WORDS BY SCOTT BISHOP
It seems that every time someone falls off a bike these days the injury’s much more serious than ever before. I don’t have any data to back that up — and I’m not sure if anyone does — but every crash these days seems to end with a visit to a hospital.
So, there are probably a couple of topics that need to be discussed here. Is the injury rate higher than ever before and, if so, why? Should data be kept on crashes and injuries so as a sport we can monitor what’s going on and get a better understanding of what’s happening on the track?
Let’s tackle part of that. From asking a few questions, the only people who seem to be collecting any information on crashes and injuries are RaceSafe. RaceSafe co-ordinator Simon Maas keeps a record of riders who’ve used the service over the past seven years, including what their injuries were and the venues where they occurred.
That allows him to know that when he goes to a track he can take a look at injuries sustained there in previous years to ensure he has the right people for the job. For example, tracks such as Coolum and Appin have shown higher rates of knee and ankle injuries than other venues, so Maas brings in the right medical people to ensure the best possible treatment at any particular track.
This is sensational for riders at the MX Nationals as RaceSafe is a now a necessary and permanent fixture at those events. From my understanding, MA and the state bodies don’t document or keep any history of injuries at state and regional events. If that’s the case, this needs to change as we want to keep as many riders involved in the sport as possible. Sure, it’s a dangerous sport and injuries occur but, the more info we have, perhaps the more injuries we can prevent along the way.
If we had the right data, we could also determine the rate of serious injury. I have no proof, but it sure feels like we’re seeing more serious injuries than before — or maybe we’re just hearing about it more. But barely a week goes by without someone somewhere in the world involved in a serious crash. Everyone seems to have an opinion why — faster bikes, four-strokes, two-strokes, tracks, jumps and on it goes — but no one really has the answers.
Injuries are a part of any sport but that doesn’t mean we have to just accept them. As a sport we need to continually look at ways at keeping our participants safer and enjoying their time on dirtbikes. It’s fun and it’s exciting, so let’s make it as safe as we can as well.
The opening round of the Victorian Motocross Championship saw plenty of controversy when riders turned up to a track that was all but unrideable due to overwatering. The Broadford circuit has always been a tough venue to prepare as the dirt is pretty ordinary there. Time and again it’s left riders angry with what they are asked to ride on.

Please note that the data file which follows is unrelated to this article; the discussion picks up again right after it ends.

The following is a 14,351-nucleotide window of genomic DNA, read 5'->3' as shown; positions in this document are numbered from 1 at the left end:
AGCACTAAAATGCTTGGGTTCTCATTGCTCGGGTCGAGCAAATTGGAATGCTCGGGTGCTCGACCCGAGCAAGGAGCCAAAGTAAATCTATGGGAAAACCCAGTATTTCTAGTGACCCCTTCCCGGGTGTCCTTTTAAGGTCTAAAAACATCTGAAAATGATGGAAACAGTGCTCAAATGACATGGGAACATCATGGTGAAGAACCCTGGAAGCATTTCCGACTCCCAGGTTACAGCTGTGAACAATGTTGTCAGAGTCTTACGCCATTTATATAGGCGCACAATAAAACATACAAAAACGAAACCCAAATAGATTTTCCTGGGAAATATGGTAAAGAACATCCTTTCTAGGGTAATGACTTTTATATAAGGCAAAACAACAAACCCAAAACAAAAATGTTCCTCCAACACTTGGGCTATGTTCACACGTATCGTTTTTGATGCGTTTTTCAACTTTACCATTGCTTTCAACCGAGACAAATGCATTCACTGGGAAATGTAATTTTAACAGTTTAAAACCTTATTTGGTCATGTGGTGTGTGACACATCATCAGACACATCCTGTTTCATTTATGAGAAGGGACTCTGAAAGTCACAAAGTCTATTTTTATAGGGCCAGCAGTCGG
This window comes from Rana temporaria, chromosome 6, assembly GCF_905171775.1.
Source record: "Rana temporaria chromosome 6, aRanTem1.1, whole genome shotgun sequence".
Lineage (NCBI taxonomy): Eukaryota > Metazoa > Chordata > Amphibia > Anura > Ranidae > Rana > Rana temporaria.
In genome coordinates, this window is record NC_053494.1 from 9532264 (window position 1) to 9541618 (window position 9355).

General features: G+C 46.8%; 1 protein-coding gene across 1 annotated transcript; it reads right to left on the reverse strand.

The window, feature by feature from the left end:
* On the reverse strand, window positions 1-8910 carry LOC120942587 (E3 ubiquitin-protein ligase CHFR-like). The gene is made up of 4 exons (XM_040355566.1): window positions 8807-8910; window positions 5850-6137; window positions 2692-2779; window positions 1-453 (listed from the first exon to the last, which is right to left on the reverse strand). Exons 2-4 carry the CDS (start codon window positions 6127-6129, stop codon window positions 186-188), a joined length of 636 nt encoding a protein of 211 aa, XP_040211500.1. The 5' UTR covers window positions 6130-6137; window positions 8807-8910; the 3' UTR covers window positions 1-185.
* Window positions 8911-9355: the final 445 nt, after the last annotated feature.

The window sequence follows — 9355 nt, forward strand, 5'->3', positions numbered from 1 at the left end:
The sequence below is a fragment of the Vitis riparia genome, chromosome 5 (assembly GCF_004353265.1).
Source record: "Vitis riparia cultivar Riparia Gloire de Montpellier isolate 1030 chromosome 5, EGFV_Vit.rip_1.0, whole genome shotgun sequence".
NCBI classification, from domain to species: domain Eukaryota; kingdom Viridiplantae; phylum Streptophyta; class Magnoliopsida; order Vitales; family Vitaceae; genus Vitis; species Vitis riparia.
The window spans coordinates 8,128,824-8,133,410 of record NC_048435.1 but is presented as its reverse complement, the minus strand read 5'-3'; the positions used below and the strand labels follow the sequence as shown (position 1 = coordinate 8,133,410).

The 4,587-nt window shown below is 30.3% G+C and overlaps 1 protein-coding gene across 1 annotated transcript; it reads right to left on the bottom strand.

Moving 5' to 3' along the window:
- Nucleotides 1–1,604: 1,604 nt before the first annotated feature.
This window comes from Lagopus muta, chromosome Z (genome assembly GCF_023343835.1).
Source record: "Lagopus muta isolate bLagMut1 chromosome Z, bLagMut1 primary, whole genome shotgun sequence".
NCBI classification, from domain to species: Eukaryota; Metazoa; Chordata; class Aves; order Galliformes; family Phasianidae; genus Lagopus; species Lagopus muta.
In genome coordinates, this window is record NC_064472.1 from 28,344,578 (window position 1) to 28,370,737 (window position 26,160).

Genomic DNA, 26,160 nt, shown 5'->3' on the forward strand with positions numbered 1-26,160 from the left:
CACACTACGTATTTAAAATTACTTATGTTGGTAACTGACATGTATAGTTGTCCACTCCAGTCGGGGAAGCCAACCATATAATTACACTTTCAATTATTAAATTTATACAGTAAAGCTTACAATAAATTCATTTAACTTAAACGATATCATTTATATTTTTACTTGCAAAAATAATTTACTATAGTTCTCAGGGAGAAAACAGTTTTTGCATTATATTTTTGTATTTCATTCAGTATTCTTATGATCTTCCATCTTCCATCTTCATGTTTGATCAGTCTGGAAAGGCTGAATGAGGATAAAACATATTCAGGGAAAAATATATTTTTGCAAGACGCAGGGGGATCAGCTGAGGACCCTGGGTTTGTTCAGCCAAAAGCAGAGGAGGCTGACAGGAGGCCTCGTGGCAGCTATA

Sure, it’s motocross and it’s meant to be a challenge, but flooding a track to the point where barely the best can get around isn’t going to win you any fans. When a rider hands over the entry fee, now often more than $100, all that he or she asks for is a good track and value for money. If you provide that they will return; if you don’t, there are other options for riders, including half that fee for a day at a ride park with as much ride time as they like.
Overwatering a track is never good. Riders will tend to follow the driest contour and this creates a one-line, down-to-the-rock track that will be dusty on the main line and a mud bog everywhere else. You can’t have good racing on a track like that.
Also, think of the expense the riders incur. On top of the entry for the event and the cost of getting to and from the venue, after an overly muddy event — that could have been avoided — riders are now generally up for chains, sprockets, brake pads and possibly a clutch, plus the time it takes to strip and rebuild a bike. At a time when we’re struggling to get riders to race meetings, this added cost won’t encourage them to come back.
All racers know the track might be a bit wet in practice and they accept that. But track prep isn’t just “flood it the night before and never touch it again”. It requires top-up watering during the day to keep dust down and moisture in the surface. Granted, some surfaces are harder to control and some don’t lend themselves to certain times of year. In other words, use softer tracks in the warmer months when storms or heavy watering will penetrate and harder surfaces in the middle of the year when they’re not getting baked by the summer sun.